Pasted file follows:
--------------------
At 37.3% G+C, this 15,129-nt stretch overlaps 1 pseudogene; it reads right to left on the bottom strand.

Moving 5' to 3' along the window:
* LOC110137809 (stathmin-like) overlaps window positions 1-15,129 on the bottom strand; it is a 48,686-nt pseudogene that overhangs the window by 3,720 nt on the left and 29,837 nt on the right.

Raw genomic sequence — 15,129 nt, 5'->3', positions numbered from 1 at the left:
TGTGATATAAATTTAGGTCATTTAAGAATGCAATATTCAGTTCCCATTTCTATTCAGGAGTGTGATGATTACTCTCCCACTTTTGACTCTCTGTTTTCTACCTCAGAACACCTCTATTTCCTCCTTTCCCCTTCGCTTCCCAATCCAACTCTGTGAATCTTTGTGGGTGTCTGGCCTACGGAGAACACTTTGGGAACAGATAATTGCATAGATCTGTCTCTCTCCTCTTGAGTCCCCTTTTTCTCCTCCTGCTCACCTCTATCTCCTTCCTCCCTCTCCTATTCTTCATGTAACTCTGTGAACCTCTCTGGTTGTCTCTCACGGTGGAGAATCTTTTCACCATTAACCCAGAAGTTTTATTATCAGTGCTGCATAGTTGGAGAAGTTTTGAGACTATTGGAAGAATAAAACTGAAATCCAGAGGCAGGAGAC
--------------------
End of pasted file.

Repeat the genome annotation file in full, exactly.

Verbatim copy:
At 37.3% G+C, this 15,129-nt stretch overlaps 1 pseudogene; it reads right to left on the bottom strand.

Moving 5' to 3' along the window:
* LOC110137809 (stathmin-like) overlaps window positions 1-15,129 on the bottom strand; it is a 48,686-nt pseudogene that overhangs the window by 3,720 nt on the left and 29,837 nt on the right.

Raw genomic sequence — 15,129 nt, 5'->3', positions numbered from 1 at the left:
TGTGATATAAATTTAGGTCATTTAAGAATGCAATATTCAGTTCCCATTTCTATTCAGGAGTGTGATGATTACTCTCCCACTTTTGACTCTCTGTTTTCTACCTCAGAACACCTCTATTTCCTCCTTTCCCCTTCGCTTCCCAATCCAACTCTGTGAATCTTTGTGGGTGTCTGGCCTACGGAGAACACTTTGGGAACAGATAATTGCATAGATCTGTCTCTCTCCTCTTGAGTCCCCTTTTTCTCCTCCTGCTCACCTCTATCTCCTTCCTCCCTCTCCTATTCTTCATGTAACTCTGTGAACCTCTCTGGTTGTCTCTCACGGTGGAGAATCTTTTCACCATTAACCCAGAAGTTTTATTATCAGTGCTGCATAGTTGGAGAAGTTTTGAGACTATTGGAAGAATAAAACTGAAATCCAGAGGCAGGAGAC